Identifying a photo of a folding camera ca. 1900

Discussion in 'Collector's Corner' started by dch0jmh, Mar 10, 2016.

  1. dch0jmh

    dch0jmh TPF Noob!

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    I have an album of old family photographs that date from between 1895 and 1910. I'm trying to date them and identify as many as possible of the people in them. One of them is a family group centred around my great-grandmother, and one of the people in it (possibly my grandfather) is carrying a
    folding camera. I wondered whether people here with more experience than me can say anything that would help to date it within the window above. Is it a half-plate camera? Can you say anything about the model? Going by my great-grandmother's age compared to other photos of her, I think it's probably 1900-1905.

    Many thanks!

    145-1-outer-small.jpg

    145-1-camera.jpg


     
  2. 480sparky

    480sparky Chief Free Electron Relocator Supporting Member

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  3. john.margetts

    john.margetts No longer a newbie, moving up!

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    It is not a plate camera - the film advance knob is clearly visible. In the time frame the OP offers , there were 30+ German camera manufacturers, several British, Czech and French manufacturers - those are the major manufacturers in Europe. The Americas had several as well.

    www.johns-old-cameras.blogspot.co.uk
     
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  4. vintagesnaps

    vintagesnaps Been spending a lot of time on here!

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    The front of the camera looks familiar but I can't place it, with the round black shutter dial at the type, could be Voigtlander? Kodak? KW (Kamerawerk)? As has been said, there were a number of manufacturers.

    To me it looks like it might be larger than 120 size which later became standard. I have cameras that take 116 that are larger because the spool was longer and the camera had to accommodate that. A number of films in various sizes were made early on (late 1800s).

    I was noticing the clothing - I'm not sure when 'mutton chop' sleeves and high necklines were still being worn but probably earlier in your estimated time frame. Seems like maybe by 1905 or so women were wearing ankle length skirts and ankle boots.

    It's a wonderful historic photo.
     
  5. xenskhe

    xenskhe No longer a newbie, moving up!

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  6. xenskhe

    xenskhe No longer a newbie, moving up!

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    There was a Voightlander camera - Film Camera I,II that has the same curved front feet I feel I can see in your enlargement, but the brilliant finders are chrome not black. Similar in some ways though, with the dial at 12 o'clock etc.
     
  7. dch0jmh

    dch0jmh TPF Noob!

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    Thank you all very much! That gives me quite a lot to go on. If it's a Kodak 3A that dates it to after 1903: the one problem I have with that is that there's an album of larger photographs that I suspect (but can't be certain) were taken _with_ this camera, two of which are unambiguously dateable to the Glasgow International Exhibition of 1901.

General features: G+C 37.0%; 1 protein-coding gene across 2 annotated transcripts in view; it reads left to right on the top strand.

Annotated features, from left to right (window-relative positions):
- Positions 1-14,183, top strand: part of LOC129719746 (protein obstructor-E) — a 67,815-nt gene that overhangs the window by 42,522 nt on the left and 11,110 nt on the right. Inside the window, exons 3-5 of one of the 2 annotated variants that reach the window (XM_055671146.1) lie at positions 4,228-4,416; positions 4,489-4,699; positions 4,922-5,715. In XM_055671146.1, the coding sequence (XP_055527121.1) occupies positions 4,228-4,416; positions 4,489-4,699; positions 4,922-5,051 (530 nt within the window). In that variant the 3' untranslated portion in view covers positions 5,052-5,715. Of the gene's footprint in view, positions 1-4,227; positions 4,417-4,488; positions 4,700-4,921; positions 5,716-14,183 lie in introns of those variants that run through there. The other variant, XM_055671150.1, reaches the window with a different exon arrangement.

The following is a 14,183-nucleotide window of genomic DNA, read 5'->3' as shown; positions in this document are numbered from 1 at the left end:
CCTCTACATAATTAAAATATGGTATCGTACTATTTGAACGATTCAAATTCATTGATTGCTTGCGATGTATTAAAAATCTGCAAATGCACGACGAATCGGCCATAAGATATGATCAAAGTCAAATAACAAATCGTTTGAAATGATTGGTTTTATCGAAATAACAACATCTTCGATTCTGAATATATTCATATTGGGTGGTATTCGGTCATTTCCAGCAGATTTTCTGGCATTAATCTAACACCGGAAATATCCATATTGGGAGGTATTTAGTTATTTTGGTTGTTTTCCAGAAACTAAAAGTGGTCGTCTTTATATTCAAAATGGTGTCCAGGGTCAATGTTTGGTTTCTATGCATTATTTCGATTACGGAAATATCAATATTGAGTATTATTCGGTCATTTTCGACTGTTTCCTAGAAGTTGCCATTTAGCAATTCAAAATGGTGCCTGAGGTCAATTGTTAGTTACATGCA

I'm intrigued by the comment that it looks larger-format than 120 roll film. I'm not at home until next week, but when I am I'll check whether the prints (which are probably contact prints) are of a size to be either 120 or 116 format.

    It's also very helpful for me to understand that the small black circle above the lens is a shutter dial - I'd wondered about that. It's a feature that I can't quite match to any of the 3As I've seen pictures of. I'll work through the Voigtlander pictures when I can to see if anything matches more convincingly.

    I do realise that there may be additional dating clues in the clothing, but that's an aspect I haven't got properly to grips with yet.

    I've actually just realised that there's another photo in the album that shows a side view of what must be the same camera. It's tiny, but I append a blow-up below in case it suggests anything. It's possible I can get a better scan of this when I can go back to the print and play with the contrast on the scanner.

    Thanks again, and if anyone has any further thoughts I'd love to hear them.

    144-2-camera.jpg
     
  8. xenskhe

    xenskhe No longer a newbie, moving up!

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    The second picture is helpful. See the bright edge to the shutter housing (Compur?). And in the first picture, the curved foot, and also the 'knee' bump to the rear folding strut at the body.
     
  9. xenskhe

    xenskhe No longer a newbie, moving up!

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  10. dch0jmh

    dch0jmh TPF Noob!

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    Many thanks! I don't think it can actually be a Compur shutter, because my google searches says they were first made in 1912 and my great-grandmother (in the centre) looks significantly younger here than she does in a well-dated picture of her from 1910, and she died in 1912.

    Thanks for the Voigtlander link too.
     
  11. jcdeboever

    jcdeboever TPF Supporters Supporting Member

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    Last edited: Mar 12, 2016
  12. xenskhe

    xenskhe No longer a newbie, moving up!

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    Good point, you're welcome. I feel there's a Gauthier, and also maybe a Bergheil link (due to the finder, not the body), but i'm unable to offer an explanation of why :) Good luck with what you might find out.
     

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